I just returned from a week-long vacation in Lhasa, Tibet (China) with a few friends, where I enjoyed a view of a distant part of the world. Lhasa is home to about 255,000 inhabitants and, at an altitude of approximately 11,975 ft, is one of the highest cities in the world. The city is located in a valley among a cluster of mountains, some of which rise to 18,000 feet. Throughout the hour drive to Lhasa from the airport, through villages and mountain passes on a narrow two-lane road, as we passed tractors, livestock, and wobbly rickshaws, it became apparent to me that I was seeing one of the most foreign, far-from-Western-culture places I’d ever journeyed to. In a sense, I felt that I was on the edge of civilization, stepping back in time several hundred years.
Aside from these initial impressions, I was startled at the colorfulness of the city: against a backdrop of barren, desert mountains, there sat a bright array of short buildings, homes and shops, outlined in paint of all shades and designs; storefronts filled with mounds of fruit, vegetables, raw meat, clothing and jewelry; streets packed with people wearing hats of all shapes and sizes, also wearing chubas, (long, woolen robes), covered with aprons made of vibrant strips of cloth that covered the outside of their otherwise drab outfits. The city, marketplaces, and temples were brimming with faithful Tibetan Buddhists, marching clockwise circles around holy areas, chanting, praying, and swinging their prayer wheels over their heads. I sensed a deep feeling of darkness (despite clear air and sunny skies) which was exacerbated as we watched beggars sitting on the sidewalks or tugging at the hems of our clothing. Other less-poverty-stricken individuals gathered to prostrate themselves outside the temple, giving money to the beggars, and teaching their children to bow and pray to the deities therein. A multitude of Tibetan Buddhist monks and nuns—wearing their deep-burgundy, floor-length robes tied with strips of rope, and an occasional hat to cover their bald heads—swarmed the city at all hours of the day and night.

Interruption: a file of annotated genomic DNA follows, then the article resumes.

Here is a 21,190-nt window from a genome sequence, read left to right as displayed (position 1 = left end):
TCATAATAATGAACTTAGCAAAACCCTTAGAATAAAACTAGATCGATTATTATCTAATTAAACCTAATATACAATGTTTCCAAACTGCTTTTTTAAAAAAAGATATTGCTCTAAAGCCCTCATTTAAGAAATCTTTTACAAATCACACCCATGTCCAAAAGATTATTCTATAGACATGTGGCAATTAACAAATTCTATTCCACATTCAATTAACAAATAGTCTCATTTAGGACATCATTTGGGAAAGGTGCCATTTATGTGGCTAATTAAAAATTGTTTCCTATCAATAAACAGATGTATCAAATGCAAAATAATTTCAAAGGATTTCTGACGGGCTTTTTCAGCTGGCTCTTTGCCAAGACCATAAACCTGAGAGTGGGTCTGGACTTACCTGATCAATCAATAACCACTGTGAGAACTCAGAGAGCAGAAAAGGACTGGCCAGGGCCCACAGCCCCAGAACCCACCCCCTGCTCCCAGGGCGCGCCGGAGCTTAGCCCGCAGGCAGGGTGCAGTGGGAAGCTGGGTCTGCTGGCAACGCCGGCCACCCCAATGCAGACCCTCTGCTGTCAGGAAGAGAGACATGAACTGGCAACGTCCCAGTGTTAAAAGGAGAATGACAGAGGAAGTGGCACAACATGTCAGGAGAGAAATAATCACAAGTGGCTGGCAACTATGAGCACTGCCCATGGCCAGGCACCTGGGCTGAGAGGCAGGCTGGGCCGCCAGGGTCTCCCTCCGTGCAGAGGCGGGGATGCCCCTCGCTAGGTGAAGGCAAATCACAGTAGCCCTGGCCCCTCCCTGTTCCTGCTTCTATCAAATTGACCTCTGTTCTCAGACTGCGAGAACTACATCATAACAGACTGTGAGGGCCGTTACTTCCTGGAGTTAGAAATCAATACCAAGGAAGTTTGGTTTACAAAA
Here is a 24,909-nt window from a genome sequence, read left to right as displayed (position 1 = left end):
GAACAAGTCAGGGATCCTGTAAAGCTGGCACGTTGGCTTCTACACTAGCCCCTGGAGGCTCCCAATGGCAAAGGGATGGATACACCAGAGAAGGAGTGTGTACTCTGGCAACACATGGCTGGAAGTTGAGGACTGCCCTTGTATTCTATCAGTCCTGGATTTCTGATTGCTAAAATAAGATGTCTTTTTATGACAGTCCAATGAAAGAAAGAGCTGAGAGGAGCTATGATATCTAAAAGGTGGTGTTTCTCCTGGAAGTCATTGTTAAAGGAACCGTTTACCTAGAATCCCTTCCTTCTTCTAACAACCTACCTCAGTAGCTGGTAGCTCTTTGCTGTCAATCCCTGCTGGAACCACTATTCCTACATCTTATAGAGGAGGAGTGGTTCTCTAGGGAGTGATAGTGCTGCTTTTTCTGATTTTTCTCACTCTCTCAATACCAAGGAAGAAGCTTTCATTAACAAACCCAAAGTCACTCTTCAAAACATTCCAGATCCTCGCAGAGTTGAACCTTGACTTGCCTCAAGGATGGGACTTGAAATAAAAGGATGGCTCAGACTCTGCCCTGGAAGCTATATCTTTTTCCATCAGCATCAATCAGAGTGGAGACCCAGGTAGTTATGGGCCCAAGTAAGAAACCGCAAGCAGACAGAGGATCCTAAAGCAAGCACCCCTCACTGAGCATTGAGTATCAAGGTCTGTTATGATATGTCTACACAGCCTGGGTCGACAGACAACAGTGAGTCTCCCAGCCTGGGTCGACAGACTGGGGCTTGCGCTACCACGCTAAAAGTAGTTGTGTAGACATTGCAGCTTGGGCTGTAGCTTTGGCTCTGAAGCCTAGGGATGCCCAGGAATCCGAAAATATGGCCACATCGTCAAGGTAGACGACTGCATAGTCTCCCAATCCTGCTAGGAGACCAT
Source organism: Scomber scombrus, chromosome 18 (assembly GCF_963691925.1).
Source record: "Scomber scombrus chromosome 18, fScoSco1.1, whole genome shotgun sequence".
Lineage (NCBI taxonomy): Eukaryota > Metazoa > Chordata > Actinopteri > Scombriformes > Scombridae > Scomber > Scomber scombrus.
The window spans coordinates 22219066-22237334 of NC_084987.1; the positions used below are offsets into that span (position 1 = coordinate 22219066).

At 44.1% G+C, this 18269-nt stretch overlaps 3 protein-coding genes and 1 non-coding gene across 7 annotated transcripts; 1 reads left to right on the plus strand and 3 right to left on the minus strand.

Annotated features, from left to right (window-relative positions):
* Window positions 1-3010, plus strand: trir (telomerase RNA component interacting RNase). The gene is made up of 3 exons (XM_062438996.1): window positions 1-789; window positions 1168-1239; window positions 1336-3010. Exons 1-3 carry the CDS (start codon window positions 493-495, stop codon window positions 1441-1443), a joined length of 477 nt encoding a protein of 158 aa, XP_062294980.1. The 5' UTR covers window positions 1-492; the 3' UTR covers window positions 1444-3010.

On one particular day, my friends and I left early in the morning and took a long bus ride to a village outside Lhasa, down narrow country roads, passing small adobe-laden villages, by mud-brick homes, stopping occasionally to pick up or drop off a passenger. Traveling in a vehicle of any kind is always an adventure in Mainland China, and even more so here in Tibet. The roads are usually two-lane, and one might encounter any sort of moving object at any time: tractors, rickshaws, pedicabs, taxis, cars, tour buses, semi-trucks, pedestrians, small children, military humvee convoys, sheep, goats, yak, old men pushing carts full of merchandise, bicycles laden with saddlebags or pulling small trailers, etc. More than once, we had to stop while a shepherd cajoled a herd of scraggly sheep across the highway. Lanes are nothing more than a suggestion, and passing is allowable at all times, including on hairpin turns high up in the mountains. Brakes don’t seem to be a necessary car part, whereas the horn is relied on exclusively. If any driving laws existed, they were certainly not enforced. The survival of the fittest—or I’m bigger than you so you’ll have to move over even if I’m coming head-on in your lane law—seemed to reign supreme. One giant game of chicken played by adults with more guts than a drunken teenager.